Interestingly though, only about 12% of people surveyed could actually name the band. Not surprising results I suppose, for up-and-comers in any field of profession. You’ve probably heard the song, so now maybe a smidgen of background information is in order.
They grew up in Papua New Guinea, an island off the coast of Australia and you can hear the cultural influence the group’s sound, kind of beachy-tropical musical vibe, “Pacific” indie pop some call it. It was after relocating to Australia that the three siblings began discovering their unique musical talent and ability to play a variety of musical instruments.
Sheppard have amassed a strong international following and are constantly developing in their local market, infiltrating the music scene with their alternative indie pop sound. The band have a growing fan base of over 110,000 Facebook fans across the world. To date they have written and produced over 30 songs, and continue to impress audiences with a youthful exuberance.
Geronimo was, at one point, was the year’s top-selling singles in Australia, the first independent Australian artist to hit number one on the Australian Recording Industry Association (ARIA) charts. And on Spotify, the track has been listened to a staggering number of times, over one hundred million! With another of their hit songs, “Let Me Down Easy” so far, clocking in at over three million hits.
Not much in the way of hoopla, no complex lighting schemes or dazzling outfits like many of the pop artists of today. Much more down to earth. Sure, Amy sports a happy shade of green hair but other than that, not much craziness, it was more about the music.
By the final song Geronimo, of course, would it have been anything else? The group was able to nail the punchy, staccato intro and the crowd erupted as soon as they heard the first few notes. It was a night of radio-friendly music that kept the audience rocking, catchy stuff; you couldn’t stop yourself from bopping to the beat of the sound. Maybe not a perfect score as far as stage presence goes, they seemed a bit uncertain at times but what would you expect from a fledgling group.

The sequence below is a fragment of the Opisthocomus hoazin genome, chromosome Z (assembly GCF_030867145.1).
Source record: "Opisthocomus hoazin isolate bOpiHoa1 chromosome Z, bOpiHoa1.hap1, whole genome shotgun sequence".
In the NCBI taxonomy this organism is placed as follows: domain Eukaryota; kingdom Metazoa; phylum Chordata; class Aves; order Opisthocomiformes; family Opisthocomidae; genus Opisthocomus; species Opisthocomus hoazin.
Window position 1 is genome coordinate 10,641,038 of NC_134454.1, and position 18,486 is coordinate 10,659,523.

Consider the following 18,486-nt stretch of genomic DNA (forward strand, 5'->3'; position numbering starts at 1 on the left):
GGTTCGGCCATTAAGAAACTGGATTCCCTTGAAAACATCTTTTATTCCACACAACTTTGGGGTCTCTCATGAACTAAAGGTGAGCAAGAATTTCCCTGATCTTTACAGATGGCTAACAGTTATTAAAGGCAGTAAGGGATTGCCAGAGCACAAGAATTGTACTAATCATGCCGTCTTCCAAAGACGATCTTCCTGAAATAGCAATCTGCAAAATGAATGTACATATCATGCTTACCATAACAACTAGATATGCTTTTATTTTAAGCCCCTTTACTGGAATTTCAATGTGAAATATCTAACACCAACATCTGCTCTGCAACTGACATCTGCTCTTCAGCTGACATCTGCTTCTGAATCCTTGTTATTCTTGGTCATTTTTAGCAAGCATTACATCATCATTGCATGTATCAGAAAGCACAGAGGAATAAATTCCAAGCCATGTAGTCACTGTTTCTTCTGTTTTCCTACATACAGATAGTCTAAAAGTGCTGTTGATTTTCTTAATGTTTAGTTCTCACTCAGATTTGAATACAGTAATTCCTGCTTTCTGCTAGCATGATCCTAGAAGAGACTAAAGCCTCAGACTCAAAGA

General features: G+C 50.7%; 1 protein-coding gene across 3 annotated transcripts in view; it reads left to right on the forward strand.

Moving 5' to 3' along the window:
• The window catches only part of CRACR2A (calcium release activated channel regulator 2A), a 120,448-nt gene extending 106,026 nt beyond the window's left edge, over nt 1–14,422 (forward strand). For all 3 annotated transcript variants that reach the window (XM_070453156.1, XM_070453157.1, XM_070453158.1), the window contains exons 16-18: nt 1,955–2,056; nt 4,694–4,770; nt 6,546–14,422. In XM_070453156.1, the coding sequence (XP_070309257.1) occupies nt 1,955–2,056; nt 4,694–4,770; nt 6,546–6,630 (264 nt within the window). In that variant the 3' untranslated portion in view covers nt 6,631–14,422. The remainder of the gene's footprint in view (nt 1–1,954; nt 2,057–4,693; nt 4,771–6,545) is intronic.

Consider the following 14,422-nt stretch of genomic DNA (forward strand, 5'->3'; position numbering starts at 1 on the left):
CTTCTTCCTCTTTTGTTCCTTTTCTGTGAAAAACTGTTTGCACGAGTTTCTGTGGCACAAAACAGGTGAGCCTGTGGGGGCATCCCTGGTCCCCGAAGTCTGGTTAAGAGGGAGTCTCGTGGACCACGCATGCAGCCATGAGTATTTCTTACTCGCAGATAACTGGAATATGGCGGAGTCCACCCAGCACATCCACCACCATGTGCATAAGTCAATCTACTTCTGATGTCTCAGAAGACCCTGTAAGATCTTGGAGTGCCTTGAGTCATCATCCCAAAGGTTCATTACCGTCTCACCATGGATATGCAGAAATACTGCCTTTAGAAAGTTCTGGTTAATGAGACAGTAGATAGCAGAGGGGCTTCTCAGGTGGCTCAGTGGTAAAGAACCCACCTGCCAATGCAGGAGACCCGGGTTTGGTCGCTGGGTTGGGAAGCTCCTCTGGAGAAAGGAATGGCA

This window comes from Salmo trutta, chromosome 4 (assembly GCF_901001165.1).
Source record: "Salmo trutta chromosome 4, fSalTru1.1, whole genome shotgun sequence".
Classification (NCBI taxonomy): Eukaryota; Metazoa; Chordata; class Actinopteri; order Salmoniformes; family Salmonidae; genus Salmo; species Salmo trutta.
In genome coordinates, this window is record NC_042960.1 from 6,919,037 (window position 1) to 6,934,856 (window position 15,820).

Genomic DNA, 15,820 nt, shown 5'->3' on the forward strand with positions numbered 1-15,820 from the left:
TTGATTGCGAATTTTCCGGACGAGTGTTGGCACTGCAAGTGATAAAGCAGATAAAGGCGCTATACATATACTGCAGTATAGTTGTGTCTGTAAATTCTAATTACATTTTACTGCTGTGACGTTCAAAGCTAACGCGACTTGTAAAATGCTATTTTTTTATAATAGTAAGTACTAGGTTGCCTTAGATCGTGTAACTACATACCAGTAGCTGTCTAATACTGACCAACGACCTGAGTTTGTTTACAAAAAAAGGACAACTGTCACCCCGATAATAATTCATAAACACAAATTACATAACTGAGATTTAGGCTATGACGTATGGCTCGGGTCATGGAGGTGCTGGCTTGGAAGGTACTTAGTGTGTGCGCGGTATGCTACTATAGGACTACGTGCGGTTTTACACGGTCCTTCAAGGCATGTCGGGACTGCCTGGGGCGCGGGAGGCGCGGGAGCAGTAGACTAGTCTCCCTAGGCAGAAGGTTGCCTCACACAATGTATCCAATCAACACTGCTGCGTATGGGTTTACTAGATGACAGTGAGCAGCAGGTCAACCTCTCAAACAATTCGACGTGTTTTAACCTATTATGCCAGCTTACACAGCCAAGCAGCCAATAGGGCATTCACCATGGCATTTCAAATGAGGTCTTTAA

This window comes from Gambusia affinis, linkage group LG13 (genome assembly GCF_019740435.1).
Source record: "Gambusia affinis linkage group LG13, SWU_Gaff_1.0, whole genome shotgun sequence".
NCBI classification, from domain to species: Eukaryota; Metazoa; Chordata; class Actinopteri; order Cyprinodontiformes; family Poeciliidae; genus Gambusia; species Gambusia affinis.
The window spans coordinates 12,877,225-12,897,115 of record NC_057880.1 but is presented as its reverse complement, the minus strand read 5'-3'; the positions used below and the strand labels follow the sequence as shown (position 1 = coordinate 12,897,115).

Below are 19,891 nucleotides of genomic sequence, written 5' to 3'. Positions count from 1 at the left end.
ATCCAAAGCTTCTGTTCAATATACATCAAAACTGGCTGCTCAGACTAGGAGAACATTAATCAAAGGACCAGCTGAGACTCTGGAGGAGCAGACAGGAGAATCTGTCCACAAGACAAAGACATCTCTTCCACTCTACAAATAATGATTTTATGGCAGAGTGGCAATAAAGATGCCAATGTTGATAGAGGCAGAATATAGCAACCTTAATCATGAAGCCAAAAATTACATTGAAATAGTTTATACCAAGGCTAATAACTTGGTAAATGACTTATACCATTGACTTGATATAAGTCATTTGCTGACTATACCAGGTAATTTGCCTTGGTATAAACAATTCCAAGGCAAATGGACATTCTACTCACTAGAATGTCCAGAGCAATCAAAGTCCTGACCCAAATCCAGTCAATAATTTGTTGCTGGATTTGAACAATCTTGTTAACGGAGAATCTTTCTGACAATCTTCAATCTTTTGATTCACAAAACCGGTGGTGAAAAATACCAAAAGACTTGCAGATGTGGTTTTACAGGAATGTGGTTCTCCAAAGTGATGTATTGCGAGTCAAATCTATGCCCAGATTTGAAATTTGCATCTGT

Like the lyrics to their hit song imply, this young band is on the edge of something great, ready to make a leap. You’re only as good as your last performance some may say, but what your next gig is, also speaks volumes. The band is off to open for Kodaline, a talented group of blokes from Ireland, another of my favourite newcomers. Then off to Osaka Japan to perform in the Summer Sonic Music Festival, so stepping it up. And if this mall show in Manila is any indication, they’ll do better than good, certainly ready for the big time.
I wish them all the best on their journey, hopefully I’ll get the chance to photograph them again someday, and this time not be late! Keep an eye on this band, I’d say they have no place to go but up. Thanks going out to MMI LIVE and Chugg Entertainment, distributed by MGM.